A Chinese espionage threat group called Storm Cloud uses custom-made malware to target macOS users based in Asia. Researchers identified the malware used by the threat actors as GIMMICK, which is a previously unknown macOS malware strain.
The GIMMICK malware was found during an analysis of a cyberespionage attack in the latter parts of last year. They got ahold of the malware from the RAM while forensic examining a MacBook Pro with a macOS version of 11.6.
The Storm Cloud utilised the malware to target numerous organizations in Asia and was configured by the group to communicate with a Google Drive-based command-and-control server.
The purpose of the configuration is to blend in and disguise the malware on the regular network traffic.
The Storm Cloud GIMMICK malware could also infect Windows users.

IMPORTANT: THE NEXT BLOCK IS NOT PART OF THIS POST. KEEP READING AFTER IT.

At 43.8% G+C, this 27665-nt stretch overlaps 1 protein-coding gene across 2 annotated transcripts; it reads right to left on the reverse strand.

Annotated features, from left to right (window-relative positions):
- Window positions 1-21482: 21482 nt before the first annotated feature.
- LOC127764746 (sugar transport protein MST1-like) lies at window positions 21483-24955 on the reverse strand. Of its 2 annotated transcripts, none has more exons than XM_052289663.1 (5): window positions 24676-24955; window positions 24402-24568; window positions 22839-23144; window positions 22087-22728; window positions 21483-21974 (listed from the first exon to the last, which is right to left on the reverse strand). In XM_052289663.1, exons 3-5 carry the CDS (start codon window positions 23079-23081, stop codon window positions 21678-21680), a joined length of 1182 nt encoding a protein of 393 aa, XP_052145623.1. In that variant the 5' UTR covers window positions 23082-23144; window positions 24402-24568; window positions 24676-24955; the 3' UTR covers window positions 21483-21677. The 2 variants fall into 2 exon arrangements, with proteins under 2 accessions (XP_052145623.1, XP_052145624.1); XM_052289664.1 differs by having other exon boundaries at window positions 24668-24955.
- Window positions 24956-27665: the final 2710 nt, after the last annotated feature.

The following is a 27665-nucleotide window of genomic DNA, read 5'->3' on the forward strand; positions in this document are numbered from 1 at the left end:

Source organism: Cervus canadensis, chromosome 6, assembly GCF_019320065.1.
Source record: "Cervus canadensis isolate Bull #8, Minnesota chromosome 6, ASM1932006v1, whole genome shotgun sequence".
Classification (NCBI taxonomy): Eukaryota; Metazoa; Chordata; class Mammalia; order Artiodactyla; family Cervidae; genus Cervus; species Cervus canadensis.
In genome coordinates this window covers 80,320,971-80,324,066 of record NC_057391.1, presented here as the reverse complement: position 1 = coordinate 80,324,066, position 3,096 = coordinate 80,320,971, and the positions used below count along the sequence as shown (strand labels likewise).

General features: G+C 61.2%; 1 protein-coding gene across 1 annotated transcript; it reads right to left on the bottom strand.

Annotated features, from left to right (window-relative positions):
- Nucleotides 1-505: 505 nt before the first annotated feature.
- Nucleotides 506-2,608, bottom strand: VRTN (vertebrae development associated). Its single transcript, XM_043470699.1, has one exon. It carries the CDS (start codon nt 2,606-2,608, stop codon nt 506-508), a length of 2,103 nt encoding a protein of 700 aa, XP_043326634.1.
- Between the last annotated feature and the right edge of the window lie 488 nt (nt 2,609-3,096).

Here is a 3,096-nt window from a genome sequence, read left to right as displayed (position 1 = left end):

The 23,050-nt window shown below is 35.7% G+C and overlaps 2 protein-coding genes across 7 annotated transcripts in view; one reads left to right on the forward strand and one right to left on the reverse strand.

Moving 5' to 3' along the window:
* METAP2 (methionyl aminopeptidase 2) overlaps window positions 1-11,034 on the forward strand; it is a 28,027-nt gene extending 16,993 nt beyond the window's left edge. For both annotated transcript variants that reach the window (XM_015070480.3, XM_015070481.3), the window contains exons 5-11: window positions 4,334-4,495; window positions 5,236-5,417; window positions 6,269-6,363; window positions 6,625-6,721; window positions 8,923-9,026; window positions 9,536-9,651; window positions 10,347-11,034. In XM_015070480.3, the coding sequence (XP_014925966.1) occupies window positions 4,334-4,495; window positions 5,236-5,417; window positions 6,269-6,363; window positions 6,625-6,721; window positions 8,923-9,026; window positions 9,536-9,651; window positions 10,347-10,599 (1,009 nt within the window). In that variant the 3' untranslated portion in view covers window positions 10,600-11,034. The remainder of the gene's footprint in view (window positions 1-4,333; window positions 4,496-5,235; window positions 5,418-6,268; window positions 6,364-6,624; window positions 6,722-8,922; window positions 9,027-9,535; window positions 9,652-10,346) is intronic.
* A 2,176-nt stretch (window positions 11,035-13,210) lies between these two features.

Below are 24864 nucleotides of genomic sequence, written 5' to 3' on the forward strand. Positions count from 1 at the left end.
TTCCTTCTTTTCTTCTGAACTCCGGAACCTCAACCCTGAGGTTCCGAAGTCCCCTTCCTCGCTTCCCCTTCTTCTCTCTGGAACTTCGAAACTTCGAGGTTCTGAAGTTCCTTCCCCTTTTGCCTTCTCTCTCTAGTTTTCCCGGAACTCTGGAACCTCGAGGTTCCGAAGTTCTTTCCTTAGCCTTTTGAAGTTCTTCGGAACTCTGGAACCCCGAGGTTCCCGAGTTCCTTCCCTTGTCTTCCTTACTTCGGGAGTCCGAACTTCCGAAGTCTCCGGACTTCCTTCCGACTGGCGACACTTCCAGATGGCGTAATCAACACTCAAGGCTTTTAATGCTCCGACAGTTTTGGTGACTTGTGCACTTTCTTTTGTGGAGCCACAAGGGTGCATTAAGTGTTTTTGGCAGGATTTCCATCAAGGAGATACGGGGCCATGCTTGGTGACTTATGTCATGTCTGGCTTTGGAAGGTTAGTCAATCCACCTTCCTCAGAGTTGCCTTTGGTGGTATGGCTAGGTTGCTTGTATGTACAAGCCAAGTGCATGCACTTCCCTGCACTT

Experts stated that Storm Cloud’s custom-made malware is a multi-platform tool coded in Delphi and DotNet for Windows and Objective C for macOS.
All versions of the tool utilise identical command-and-control infrastructure, patterns, paths, and Google Drive services exploits. Hence, researchers tracked it as a single tool even after having numerous code differences.
Some researchers also believed that Storm Cloud is not the tool developer but another client who bought the malware from a third-party vendor.
However, Storm Cloud has taken advantage of the malware since they deploy the tool to let the user directly launch it to the system that will install itself as a binary file PLIST. Subsequently, the malware will run by performing multiple data decoding stages. Then, it will operate a final session with Google Drive to utilise hard-coded OAuth2 information.
After the operation is finished, the tool will deploy three additional malware components: DriveManager, GCDTimerManager, and FileManager. The DriveManager is the first component to run several actions in the infected system.
The GIMMICK custom-made malware is a large and complex payload, implying that the threat actor operating it is well-funded. Additionally, the malware is advanced and can become a hostile threat for many users in the future.